Articles

The U-2 Dragon Lady is keeping her eye on Pyongyang

With the growing tensions and the many threats that North Korea poses, it’s a safe bet that there is a desire to keep an eye on North Korean dictator Kim Jong Un.


Of course, the DPRK strongman isn’t going to be obliging and tell us what he is up to. According to FoxNews.com, the Air Force is keeping an eye on him – and one of the planes that help do this is quite an old design, even if it has a lot of new wrinkles.

Coast Guard turned down an Arctic icebreaker mission
USAF Lockheed U-2 Dragon Lady | U.S. Air Force photo

Osan Air Base is best known as the home base of the 51st Fighter Wing, which has a squadron of F-16C/D Fighting Falcons and a squadron of A-10 Thunderbolts. But Osan also is home to a permanent detachment from the 9th Reconnaissance Wing, the 5th Reconnaissance Squadron, which operates the Lockheed U-2S, known as the Dragon Lady.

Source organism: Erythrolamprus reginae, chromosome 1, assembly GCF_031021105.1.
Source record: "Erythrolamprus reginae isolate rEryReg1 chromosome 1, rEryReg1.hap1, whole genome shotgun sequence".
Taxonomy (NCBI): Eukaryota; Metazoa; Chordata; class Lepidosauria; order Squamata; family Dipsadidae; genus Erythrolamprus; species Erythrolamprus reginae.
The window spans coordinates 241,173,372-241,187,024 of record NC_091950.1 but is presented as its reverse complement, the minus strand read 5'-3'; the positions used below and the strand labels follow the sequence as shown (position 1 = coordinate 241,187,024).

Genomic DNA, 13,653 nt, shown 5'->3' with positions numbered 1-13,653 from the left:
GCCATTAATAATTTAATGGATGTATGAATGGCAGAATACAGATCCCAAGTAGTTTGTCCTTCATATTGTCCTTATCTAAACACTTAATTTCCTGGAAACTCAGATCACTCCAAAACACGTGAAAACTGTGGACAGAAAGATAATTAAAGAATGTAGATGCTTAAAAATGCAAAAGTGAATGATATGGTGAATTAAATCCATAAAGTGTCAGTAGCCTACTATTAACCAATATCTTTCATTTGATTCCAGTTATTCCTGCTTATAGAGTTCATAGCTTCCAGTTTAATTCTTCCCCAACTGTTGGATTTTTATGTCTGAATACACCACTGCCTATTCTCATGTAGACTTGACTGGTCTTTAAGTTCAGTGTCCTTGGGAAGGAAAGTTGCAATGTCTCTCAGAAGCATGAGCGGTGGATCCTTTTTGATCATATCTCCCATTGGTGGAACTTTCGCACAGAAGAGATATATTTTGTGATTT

Yeah, you heard that right. Even in an era where we have Predators, Reapers, and the RQ-170 Sentinels, among other planes, the 1950s-vintage U-2 is still a crucial asset for the United States Air Force.

In fact, according to GlobalSecurity.org, one variant of the U-2, the TR-1, was in production in the 1980s. The TR-1s and U-2Rs were re-manufactured into the U-2S in the 1990s. The TR-1 was notable in that it swapped out cameras for side-looking radar, and it was eventually called a U-2 in the 1990s.

Coast Guard turned down an Arctic icebreaker mission
Lockheed TR-1 with the 95th Reconnaissance Squadron. (USAF photo)

An Air Force fact sheet notes that the U-2S is capable of reaching altitudes in excess of 70,000 feet and it has a range of over 6,090 nautical miles. In short, this plane is one high-altitude all-seeing eye. The planes are reportedly capable of mid-air refueling, but having a single seat means that pilot endurance is often a bigger factor than a lack of fuel.

The Air Force fast sheet notes that the U-2 can carry infrared cameras, optical cameras, a radar, a signals intelligence package, and even a communications package.